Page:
TAIPEI (AFP) - Taipei Zoo was forced to deny reports that a giant panda gifted by China as a symbol of unity had died on Monday (May 16), in what initially appeared to be a frightening portent for cross-strait ties.
Tuan Tuan was one of two pandas given to the island in 2008 in a move seen to endorse the presidency of Beijing-friendly President Ma Ying-jeou. The animal's name means "reunion" and was interpreted as a reflection of China's ambition to reunite self-ruling Taiwan with the mainland.
But as Mr Ma prepares to step down and Taiwan ushers in new China-sceptic leader Tsai Ing-wen - intensely disliked by Beijing - reports circulated online that Tuan Tuan had died of distemper.
News of the death in Chinese media, including huanqiu.com and People's Daily, triggered laments on the mainland that Beijing's propaganda machine had failed.
"Tuan Tuan is dead. Propaganda is hopeless," said one post on People's Daily Twitter feed.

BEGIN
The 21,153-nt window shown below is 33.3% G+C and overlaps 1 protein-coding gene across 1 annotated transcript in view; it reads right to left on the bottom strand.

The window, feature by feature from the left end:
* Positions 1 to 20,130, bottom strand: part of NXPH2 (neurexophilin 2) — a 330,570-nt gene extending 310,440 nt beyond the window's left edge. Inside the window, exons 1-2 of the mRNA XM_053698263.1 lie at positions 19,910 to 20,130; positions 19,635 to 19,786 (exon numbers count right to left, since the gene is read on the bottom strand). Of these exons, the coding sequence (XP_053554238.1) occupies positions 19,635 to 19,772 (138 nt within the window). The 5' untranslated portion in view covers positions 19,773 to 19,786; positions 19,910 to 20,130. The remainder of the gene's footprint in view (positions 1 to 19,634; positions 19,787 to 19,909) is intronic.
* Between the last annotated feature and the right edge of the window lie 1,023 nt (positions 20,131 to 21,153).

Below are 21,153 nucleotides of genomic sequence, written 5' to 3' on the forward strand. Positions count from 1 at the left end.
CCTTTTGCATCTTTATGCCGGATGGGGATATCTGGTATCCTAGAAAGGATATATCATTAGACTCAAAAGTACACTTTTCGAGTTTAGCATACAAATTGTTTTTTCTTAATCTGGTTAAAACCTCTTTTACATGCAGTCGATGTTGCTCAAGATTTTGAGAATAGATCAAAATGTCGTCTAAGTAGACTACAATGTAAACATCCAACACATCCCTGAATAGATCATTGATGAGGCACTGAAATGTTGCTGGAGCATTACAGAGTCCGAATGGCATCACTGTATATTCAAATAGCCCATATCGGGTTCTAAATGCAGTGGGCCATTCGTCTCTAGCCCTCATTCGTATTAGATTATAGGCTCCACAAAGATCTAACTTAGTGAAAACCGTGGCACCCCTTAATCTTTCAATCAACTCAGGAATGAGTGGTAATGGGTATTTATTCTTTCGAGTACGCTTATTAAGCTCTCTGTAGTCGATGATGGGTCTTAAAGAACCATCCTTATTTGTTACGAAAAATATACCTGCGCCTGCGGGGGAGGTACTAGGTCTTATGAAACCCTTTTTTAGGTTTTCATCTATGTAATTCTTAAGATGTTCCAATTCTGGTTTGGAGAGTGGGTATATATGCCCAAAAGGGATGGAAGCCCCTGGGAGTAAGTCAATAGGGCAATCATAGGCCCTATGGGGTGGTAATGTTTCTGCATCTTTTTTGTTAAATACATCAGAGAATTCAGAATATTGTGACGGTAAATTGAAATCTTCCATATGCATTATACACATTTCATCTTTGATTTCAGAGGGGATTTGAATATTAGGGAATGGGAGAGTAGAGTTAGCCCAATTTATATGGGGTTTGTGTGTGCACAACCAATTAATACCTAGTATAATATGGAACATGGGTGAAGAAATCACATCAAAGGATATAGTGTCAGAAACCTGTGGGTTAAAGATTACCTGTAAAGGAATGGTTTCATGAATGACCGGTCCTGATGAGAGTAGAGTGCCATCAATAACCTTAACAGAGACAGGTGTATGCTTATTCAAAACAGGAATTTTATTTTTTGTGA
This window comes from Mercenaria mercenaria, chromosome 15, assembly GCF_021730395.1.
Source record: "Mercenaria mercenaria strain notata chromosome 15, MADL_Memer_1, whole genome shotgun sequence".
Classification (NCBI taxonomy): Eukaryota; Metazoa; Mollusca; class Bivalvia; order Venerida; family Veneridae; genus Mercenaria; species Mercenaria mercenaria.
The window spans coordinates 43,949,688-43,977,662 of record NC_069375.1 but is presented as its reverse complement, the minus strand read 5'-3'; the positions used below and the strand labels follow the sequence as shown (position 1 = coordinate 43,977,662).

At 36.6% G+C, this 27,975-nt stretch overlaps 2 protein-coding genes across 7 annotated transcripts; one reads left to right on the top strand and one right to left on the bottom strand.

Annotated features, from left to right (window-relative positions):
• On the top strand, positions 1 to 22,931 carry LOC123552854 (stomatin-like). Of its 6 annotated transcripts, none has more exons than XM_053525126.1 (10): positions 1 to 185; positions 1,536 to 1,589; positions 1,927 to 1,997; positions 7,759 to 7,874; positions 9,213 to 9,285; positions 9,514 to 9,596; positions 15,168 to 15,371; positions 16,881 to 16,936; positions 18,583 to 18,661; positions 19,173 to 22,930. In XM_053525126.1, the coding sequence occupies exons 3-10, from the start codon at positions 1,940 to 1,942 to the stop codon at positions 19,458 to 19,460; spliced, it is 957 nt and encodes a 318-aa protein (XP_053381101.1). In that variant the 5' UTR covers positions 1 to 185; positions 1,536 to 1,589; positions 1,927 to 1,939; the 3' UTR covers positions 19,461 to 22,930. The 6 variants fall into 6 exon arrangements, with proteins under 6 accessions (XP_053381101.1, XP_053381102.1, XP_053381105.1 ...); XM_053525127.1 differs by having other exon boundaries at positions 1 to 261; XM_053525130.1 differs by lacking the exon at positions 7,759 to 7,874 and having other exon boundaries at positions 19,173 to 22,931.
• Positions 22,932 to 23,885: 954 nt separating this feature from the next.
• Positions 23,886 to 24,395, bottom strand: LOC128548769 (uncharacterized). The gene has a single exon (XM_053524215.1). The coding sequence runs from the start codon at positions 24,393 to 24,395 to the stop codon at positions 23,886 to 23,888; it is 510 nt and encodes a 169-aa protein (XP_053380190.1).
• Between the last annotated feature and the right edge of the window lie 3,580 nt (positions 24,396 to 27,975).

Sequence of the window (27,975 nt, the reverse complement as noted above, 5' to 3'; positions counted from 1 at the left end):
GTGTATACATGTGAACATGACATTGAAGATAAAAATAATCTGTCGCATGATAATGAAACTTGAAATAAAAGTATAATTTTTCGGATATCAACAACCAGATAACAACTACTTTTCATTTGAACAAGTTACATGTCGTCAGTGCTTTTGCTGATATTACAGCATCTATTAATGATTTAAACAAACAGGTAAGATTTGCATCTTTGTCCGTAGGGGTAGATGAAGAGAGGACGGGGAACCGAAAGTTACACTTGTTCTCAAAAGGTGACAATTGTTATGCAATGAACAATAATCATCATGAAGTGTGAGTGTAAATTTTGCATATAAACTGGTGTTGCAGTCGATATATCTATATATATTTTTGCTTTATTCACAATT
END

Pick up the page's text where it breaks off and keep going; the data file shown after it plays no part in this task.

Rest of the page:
Others welcomed the news, with one post on Taiwan's Liberty Times website saying: "It's good... we don't have to spend so much money raising a Chinese panda."
As the story spread, Taipei Zoo insisted Tuan Tuan and his fellow pandas were very much alive.
"All three pandas are in good health," said zoo spokesman Eric Tsao.
Huanqiu.com later issued a correction and apology to the zoo and Internet users.
People's Daily also posted a correction via Twitter saying it had been "misinformed".
Some in Taiwan slammed the false reports - others joked China would have gone to war with Taiwan if the panda had actually died.
"Haha, in the future history will report that China attacked Taiwan because of a panda," one message on the Apple Daily website said.
Another speculated that pro-indepedence groups would have been blamed for the panda's death.
Although a fully fledged democracy, Taiwan has never formally declared a breakaway from China.
Taiwanese pro-independence groups criticised the Ma government for accepting Tuan Tuan and Yuan Yuan in 2008, saying they were part of Beijing's pro-reunification push.
But political scepticism did not taint public acceptance and they became a star attraction.
Panda-mania swept Taiwan again after the pair produced cub Yuan Zai in 2014, following a series of artificial insemination sessions.